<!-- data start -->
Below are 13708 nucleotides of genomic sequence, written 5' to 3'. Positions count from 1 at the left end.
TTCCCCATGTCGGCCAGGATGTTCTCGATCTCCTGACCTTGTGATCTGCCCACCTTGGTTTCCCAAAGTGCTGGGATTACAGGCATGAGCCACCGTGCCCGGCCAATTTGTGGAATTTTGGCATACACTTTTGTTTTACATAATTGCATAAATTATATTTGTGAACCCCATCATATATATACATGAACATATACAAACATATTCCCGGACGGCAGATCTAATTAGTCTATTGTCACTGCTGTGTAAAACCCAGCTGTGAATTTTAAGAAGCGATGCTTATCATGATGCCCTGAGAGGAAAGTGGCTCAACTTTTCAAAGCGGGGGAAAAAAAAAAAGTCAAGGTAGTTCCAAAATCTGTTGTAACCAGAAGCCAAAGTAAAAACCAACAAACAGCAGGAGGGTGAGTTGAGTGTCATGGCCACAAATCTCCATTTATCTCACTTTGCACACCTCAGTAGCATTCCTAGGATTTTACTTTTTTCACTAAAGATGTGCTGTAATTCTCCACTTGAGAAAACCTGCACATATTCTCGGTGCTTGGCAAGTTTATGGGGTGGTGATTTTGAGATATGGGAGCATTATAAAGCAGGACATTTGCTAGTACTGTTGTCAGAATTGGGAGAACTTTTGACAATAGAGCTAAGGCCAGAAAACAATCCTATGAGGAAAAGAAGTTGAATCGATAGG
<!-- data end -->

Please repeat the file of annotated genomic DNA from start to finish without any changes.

Below are 13708 nucleotides of genomic sequence, written 5' to 3'. Positions count from 1 at the left end.
TTCCCCATGTCGGCCAGGATGTTCTCGATCTCCTGACCTTGTGATCTGCCCACCTTGGTTTCCCAAAGTGCTGGGATTACAGGCATGAGCCACCGTGCCCGGCCAATTTGTGGAATTTTGGCATACACTTTTGTTTTACATAATTGCATAAATTATATTTGTGAACCCCATCATATATATACATGAACATATACAAACATATTCCCGGACGGCAGATCTAATTAGTCTATTGTCACTGCTGTGTAAAACCCAGCTGTGAATTTTAAGAAGCGATGCTTATCATGATGCCCTGAGAGGAAAGTGGCTCAACTTTTCAAAGCGGGGGAAAAAAAAAAAGTCAAGGTAGTTCCAAAATCTGTTGTAACCAGAAGCCAAAGTAAAAACCAACAAACAGCAGGAGGGTGAGTTGAGTGTCATGGCCACAAATCTCCATTTATCTCACTTTGCACACCTCAGTAGCATTCCTAGGATTTTACTTTTTTCACTAAAGATGTGCTGTAATTCTCCACTTGAGAAAACCTGCACATATTCTCGGTGCTTGGCAAGTTTATGGGGTGGTGATTTTGAGATATGGGAGCATTATAAAGCAGGACATTTGCTAGTACTGTTGTCAGAATTGGGAGAACTTTTGACAATAGAGCTAAGGCCAGAAAACAATCCTATGAGGAAAAGAAGTTGAATCGATAGG